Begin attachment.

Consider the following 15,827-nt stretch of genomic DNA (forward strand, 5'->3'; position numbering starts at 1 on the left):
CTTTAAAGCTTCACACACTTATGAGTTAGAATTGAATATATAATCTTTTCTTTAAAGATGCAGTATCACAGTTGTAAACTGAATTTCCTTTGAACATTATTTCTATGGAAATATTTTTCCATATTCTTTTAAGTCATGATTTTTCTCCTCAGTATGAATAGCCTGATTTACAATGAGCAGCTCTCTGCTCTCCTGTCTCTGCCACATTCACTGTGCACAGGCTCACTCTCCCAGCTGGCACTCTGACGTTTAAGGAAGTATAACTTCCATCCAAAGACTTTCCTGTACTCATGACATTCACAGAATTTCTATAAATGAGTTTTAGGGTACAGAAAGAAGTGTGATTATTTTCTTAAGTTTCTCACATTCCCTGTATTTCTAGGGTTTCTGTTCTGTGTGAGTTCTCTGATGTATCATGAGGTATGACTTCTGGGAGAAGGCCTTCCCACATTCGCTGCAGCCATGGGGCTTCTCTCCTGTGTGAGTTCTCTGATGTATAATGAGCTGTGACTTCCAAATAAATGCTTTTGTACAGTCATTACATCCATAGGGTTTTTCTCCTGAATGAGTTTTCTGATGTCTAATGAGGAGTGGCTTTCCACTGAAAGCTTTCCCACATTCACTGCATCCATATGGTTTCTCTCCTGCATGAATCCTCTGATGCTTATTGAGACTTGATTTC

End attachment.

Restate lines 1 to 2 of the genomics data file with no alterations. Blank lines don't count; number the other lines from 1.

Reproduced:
Consider the following 15,827-nt stretch of genomic DNA (forward strand, 5'->3'; position numbering starts at 1 on the left):
CTTTAAAGCTTCACACACTTATGAGTTAGAATTGAATATATAATCTTTTCTTTAAAGATGCAGTATCACAGTTGTAAACTGAATTTCCTTTGAACATTATTTCTATGGAAATATTTTTCCATATTCTTTTAAGTCATGATTTTTCTCCTCAGTATGAATAGCCTGATTTACAATGAGCAGCTCTCTGCTCTCCTGTCTCTGCCACATTCACTGTGCACAGGCTCACTCTCCCAGCTGGCACTCTGACGTTTAAGGAAGTATAACTTCCATCCAAAGACTTTCCTGTACTCATGACATTCACAGAATTTCTATAAATGAGTTTTAGGGTACAGAAAGAAGTGTGATTATTTTCTTAAGTTTCTCACATTCCCTGTATTTCTAGGGTTTCTGTTCTGTGTGAGTTCTCTGATGTATCATGAGGTATGACTTCTGGGAGAAGGCCTTCCCACATTCGCTGCAGCCATGGGGCTTCTCTCCTGTGTGAGTTCTCTGATGTATAATGAGCTGTGACTTCCAAATAAATGCTTTTGTACAGTCATTACATCCATAGGGTTTTTCTCCTGAATGAGTTTTCTGATGTCTAATGAGGAGTGGCTTTCCACTGAAAGCTTTCCCACATTCACTGCATCCATATGGTTTCTCTCCTGCATGAATCCTCTGATGCTTATTGAGACTTGATTTC